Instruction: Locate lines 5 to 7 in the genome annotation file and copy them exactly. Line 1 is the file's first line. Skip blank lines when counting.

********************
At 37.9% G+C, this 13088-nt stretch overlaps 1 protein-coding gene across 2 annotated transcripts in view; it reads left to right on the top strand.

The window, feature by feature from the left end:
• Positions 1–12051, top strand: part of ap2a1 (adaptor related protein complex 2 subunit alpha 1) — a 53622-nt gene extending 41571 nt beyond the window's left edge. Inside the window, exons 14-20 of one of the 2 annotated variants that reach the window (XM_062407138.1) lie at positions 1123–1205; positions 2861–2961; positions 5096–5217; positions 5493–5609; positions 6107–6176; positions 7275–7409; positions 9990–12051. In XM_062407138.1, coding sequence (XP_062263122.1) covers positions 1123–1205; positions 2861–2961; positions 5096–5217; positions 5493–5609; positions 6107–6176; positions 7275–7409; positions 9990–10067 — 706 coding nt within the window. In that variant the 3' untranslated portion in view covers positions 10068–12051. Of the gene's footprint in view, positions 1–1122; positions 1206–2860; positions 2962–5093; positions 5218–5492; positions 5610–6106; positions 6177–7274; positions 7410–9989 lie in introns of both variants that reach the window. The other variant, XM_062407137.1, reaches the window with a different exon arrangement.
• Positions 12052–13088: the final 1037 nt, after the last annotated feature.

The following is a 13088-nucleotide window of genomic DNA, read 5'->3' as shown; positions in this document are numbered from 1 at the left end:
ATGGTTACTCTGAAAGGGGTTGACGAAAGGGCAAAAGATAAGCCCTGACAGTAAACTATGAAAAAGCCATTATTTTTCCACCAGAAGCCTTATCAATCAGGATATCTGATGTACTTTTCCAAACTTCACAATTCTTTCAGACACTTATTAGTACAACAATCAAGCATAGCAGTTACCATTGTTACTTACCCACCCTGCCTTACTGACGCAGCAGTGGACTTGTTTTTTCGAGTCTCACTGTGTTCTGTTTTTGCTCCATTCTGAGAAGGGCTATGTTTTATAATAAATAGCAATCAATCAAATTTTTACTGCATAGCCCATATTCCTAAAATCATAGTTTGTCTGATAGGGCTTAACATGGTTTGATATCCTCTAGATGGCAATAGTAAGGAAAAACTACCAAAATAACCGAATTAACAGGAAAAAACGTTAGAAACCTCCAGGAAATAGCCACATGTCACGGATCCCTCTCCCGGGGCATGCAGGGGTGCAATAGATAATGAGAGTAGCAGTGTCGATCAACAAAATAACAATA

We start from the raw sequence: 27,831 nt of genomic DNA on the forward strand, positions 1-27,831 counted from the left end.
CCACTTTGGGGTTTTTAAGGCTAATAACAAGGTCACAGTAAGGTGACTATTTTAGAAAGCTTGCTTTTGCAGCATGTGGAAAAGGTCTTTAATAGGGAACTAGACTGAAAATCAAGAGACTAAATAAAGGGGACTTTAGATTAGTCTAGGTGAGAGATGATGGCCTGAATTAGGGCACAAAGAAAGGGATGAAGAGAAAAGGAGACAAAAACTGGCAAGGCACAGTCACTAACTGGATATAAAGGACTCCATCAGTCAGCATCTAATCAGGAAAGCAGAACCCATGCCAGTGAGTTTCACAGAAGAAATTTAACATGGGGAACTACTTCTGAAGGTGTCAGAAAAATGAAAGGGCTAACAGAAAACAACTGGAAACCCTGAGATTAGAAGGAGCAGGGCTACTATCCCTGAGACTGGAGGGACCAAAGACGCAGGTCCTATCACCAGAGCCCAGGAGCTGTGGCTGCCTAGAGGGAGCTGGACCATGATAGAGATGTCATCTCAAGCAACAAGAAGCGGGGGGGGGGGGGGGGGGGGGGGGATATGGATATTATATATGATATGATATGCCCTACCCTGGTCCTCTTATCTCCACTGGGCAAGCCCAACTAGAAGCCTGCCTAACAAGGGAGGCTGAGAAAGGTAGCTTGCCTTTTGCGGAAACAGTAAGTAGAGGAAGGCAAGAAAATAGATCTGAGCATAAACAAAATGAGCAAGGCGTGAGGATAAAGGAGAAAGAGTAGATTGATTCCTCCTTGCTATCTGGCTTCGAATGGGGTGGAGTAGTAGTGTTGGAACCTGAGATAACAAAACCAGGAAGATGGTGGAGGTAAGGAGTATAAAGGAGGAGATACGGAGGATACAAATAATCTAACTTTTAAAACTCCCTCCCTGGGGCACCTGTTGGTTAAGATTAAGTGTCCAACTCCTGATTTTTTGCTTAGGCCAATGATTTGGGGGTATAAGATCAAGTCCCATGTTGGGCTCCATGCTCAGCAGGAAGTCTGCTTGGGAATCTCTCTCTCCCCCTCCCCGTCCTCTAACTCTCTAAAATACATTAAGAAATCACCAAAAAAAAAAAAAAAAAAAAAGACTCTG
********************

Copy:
The following is a 13088-nucleotide window of genomic DNA, read 5'->3' as shown; positions in this document are numbered from 1 at the left end:
ATGGTTACTCTGAAAGGGGTTGACGAAAGGGCAAAAGATAAGCCCTGACAGTAAACTATGAAAAAGCCATTATTTTTCCACCAGAAGCCTTATCAATCAGGATATCTGATGTACTTTTCCAAACTTCACAATTCTTTCAGACACTTATTAGTACAACAATCAAGCATAGCAGTTACCATTGTTACTTACCCACCCTGCCTTACTGACGCAGCAGTGGACTTGTTTTTTCGAGTCTCACTGTGTTCTGTTTTTGCTCCATTCTGAGAAGGGCTATGTTTTATAATAAATAGCAATCAATCAAATTTTTACTGCATAGCCCATATTCCTAAAATCATAGTTTGTCTGATAGGGCTTAACATGGTTTGATATCCTCTAGATGGCAATAGTAAGGAAAAACTACCAAAATAACCGAATTAACAGGAAAAAACGTTAGAAACCTCCAGGAAATAGCCACATGTCACGGATCCCTCTCCCGGGGCATGCAGGGGTGCAATAGATAATGAGAGTAGCAGTGTCGATCAACAAAATAACAATA

We start from the raw sequence: 27,831 nt of genomic DNA on the forward strand, positions 1-27,831 counted from the left end.